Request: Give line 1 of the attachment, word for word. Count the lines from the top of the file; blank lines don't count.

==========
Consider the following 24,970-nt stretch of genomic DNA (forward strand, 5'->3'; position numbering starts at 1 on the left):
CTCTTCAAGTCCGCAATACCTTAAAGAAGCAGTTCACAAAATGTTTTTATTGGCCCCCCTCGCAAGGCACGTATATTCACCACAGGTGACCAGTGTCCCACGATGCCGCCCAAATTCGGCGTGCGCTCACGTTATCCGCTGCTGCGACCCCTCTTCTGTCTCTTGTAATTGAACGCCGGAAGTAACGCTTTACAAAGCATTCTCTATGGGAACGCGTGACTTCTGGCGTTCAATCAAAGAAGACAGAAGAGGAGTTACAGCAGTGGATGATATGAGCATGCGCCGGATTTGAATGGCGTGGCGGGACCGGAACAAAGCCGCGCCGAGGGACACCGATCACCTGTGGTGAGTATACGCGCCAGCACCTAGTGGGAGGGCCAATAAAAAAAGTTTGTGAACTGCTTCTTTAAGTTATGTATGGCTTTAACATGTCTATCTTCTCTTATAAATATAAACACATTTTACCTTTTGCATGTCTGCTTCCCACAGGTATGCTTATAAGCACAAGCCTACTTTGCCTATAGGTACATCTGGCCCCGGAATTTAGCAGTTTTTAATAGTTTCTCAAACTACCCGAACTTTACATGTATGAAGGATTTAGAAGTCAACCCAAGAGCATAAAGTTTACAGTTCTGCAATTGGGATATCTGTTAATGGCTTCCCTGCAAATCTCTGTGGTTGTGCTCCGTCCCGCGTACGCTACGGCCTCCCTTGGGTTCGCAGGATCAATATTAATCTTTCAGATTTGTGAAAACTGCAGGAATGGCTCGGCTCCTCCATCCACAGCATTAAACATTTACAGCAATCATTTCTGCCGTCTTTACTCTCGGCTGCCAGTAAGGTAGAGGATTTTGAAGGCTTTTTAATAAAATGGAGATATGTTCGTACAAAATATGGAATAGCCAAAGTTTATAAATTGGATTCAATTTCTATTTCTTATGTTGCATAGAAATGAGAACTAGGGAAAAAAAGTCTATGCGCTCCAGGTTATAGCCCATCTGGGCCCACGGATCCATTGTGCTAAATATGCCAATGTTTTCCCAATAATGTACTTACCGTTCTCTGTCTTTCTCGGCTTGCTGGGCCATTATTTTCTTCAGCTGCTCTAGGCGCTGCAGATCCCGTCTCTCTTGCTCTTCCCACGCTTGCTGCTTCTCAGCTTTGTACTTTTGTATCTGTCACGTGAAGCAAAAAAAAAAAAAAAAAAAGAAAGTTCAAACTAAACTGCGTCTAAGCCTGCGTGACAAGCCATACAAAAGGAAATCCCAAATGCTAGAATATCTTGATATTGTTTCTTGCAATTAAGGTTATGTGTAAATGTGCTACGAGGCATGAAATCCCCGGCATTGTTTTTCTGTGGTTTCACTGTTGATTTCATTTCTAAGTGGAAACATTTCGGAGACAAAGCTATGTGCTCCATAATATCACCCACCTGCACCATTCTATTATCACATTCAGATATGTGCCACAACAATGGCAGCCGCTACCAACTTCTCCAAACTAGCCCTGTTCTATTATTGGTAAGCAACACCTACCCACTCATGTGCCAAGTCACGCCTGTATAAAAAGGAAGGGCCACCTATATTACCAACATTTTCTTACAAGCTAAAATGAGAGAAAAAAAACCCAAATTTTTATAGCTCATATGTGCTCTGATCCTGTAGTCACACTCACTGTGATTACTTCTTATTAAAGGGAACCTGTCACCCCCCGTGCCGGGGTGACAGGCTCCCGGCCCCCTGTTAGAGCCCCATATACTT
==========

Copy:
Consider the following 24,970-nt stretch of genomic DNA (forward strand, 5'->3'; position numbering starts at 1 on the left):